Some time ago we mentioned on our blog that according to Clutch, Monterail was ranked as a market leader in Polish development companies, Ruby on Rails developers, and software companies in general. With more testimonials published on our profile, we’ve climbed even higher and managed to become #1 in Ruby on Rails category.
In February, Clutch - a Washington-based business analytics company, released 2017 edition of updated research of top development companies. We’re very excited to announce, that Monterail, competing with 100+ companies, was recognized as a Market Leader in Polish Development Companies and Ruby on Rails Developers categories, currently ranking on 2nd place in both.
If you've ever found yourself adding another boolean flag to mark your object's state, chances are you would greatly benefit from introducing the workflow or aasm gems. Those two are best-known and most well-proven state-machine solutions in the Ruby world. I had the chance to work with both of them and found the experience pleasing. Today I'm going to concentrate only on the latter. I encourage you to check both and decide what best suits your needs.
A recent confession by Piotr Solnica started another bit of drama in the Ruby world. I started writing this post just after reading Fabio Akita's response to Piotr's post - for me it shows all the problems with Rails' defensive mindset, but it also reminded me that Rails is still a pretty cool framework. Feel confused? Let's solve that.
At Monterail we like to try new stuff. We try new languages and new (maybe not so new) frameworks.
Have you ever wondered how many simultaneous queries your application sends to the database? A hundred, a thousand, or perhaps a million? Whatever your answer, we should be aware of the influence that this number has on the performance of our programme. I would like to introduce to you the rspec-query-limit gem (you can find the source code on our github in the monterail/rspec-query-limit repository): this gem is a rspec matcher that measures the numbers of queries being sent to the database in Ruby on Rails applications. The main goal of this gem is to prevent the so-called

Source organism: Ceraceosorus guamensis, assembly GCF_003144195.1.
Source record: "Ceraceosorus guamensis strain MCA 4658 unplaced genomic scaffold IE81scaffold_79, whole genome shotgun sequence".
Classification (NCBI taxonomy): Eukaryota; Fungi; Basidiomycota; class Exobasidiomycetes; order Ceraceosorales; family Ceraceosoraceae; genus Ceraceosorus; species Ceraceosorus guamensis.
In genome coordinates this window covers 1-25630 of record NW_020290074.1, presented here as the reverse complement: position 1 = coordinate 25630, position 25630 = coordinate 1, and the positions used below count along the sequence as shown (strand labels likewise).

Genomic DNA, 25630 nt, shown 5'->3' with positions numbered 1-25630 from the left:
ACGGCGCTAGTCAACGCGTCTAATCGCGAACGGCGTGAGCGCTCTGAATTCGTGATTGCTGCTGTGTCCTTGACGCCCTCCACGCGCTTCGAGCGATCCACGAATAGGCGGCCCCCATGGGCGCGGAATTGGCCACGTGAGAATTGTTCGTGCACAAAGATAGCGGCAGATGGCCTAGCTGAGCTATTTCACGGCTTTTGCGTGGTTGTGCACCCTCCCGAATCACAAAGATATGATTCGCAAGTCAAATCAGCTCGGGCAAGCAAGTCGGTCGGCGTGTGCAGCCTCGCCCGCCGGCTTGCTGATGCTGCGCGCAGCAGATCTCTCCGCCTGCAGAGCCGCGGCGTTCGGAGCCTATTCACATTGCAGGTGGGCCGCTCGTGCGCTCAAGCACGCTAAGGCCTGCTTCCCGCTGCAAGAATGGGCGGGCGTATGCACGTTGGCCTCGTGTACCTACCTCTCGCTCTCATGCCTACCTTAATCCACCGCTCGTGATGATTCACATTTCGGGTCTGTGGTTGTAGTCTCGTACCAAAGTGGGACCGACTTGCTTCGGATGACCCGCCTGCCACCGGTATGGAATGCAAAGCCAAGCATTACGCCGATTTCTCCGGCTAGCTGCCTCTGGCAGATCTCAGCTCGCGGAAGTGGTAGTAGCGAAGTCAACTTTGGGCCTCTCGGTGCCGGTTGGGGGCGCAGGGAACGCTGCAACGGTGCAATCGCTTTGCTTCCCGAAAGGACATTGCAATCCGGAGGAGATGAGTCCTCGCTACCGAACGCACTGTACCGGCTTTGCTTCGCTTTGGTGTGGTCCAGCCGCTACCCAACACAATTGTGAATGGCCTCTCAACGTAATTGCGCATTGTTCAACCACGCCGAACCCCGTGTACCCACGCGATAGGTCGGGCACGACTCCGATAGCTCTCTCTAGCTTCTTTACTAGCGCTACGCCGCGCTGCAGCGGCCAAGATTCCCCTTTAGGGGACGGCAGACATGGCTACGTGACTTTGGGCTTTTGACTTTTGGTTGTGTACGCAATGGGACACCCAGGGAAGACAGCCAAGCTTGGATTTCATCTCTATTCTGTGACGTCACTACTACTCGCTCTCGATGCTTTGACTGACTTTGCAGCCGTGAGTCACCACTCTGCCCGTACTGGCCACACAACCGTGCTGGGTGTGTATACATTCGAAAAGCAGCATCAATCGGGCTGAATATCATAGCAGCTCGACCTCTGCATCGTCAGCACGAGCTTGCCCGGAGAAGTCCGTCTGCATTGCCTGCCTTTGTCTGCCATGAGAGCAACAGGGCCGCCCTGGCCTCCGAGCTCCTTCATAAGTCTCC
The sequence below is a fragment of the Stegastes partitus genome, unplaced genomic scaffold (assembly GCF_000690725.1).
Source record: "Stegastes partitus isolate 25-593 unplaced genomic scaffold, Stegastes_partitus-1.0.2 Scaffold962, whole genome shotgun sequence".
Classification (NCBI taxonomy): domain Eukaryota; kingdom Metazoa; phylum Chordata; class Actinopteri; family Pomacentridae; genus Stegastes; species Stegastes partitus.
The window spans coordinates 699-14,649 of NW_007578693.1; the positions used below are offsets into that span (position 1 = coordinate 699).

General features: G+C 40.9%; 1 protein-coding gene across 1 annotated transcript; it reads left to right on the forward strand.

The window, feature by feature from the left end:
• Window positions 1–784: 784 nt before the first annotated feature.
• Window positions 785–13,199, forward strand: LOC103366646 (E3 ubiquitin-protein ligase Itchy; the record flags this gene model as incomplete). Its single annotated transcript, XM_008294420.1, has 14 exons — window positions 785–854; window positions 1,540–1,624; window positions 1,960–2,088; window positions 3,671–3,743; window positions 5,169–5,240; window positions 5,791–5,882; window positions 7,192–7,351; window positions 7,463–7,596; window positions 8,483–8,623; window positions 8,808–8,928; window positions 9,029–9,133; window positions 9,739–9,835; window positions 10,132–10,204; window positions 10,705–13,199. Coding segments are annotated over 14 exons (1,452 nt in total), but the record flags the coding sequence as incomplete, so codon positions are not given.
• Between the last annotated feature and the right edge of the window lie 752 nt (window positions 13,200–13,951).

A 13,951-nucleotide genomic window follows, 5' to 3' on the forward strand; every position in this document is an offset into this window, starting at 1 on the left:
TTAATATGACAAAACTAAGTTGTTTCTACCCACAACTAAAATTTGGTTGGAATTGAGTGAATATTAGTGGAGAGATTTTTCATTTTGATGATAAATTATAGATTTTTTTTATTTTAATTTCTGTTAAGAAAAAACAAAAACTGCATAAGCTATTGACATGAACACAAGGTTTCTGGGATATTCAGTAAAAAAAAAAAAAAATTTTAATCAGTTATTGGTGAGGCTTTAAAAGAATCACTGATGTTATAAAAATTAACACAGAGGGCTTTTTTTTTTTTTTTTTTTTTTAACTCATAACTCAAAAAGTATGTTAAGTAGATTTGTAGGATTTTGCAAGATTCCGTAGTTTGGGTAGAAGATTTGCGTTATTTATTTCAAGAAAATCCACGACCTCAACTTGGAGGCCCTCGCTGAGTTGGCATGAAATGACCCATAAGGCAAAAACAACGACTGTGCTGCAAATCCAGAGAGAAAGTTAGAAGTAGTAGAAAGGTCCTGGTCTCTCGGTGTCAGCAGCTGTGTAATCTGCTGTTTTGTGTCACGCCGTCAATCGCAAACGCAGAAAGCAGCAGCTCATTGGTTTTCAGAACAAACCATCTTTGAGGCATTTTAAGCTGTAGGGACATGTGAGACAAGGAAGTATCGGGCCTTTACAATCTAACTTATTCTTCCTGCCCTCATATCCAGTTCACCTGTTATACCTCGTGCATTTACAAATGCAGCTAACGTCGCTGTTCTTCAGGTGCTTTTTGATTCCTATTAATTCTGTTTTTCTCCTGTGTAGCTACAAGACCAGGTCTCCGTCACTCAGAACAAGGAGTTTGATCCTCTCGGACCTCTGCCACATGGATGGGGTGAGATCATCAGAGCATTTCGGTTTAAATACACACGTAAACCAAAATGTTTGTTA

N+1 problem from occurring, and to make us realize how many different queries are subsequently being sent to the database. Rspec query limit measures queries using Active Support Instrumentation which allows us to measure certain actions in Rails.
This summer, I spent a wonderful 2 months at Monterail. I’ve been asked to share my overall impression about my time spent there working on an open source project. It was an experience that changed how I view my skills. It helped me believe that I can, so I would like to share with you about how I felt and how I benefited from this experience more than what I did.
This year, EuRuKo was hosted in Salzburg, Austria. We haven’t been to a Rails or Ruby conference since wroc_love.rb and we were pumped to go there! I’ll just remind you, that the previous EuRuKo was canceled for political reasons and to secure the safety of attendees.
I suppose everyone can recall blog posts about building your own blog in 15 minutes with Ruby on Rails. Building a simple blog post page with Rails was as easy as writing
hello world in any other language. Nowadays, however, there are more and more articles about Elixir and it looks like the Ruby world has started to fall in love with Elixir. Because of that, I took the challenge and decided to check out how easy (or difficult ;-)) it is to write a blog using Elixir's web framework - Phoenix.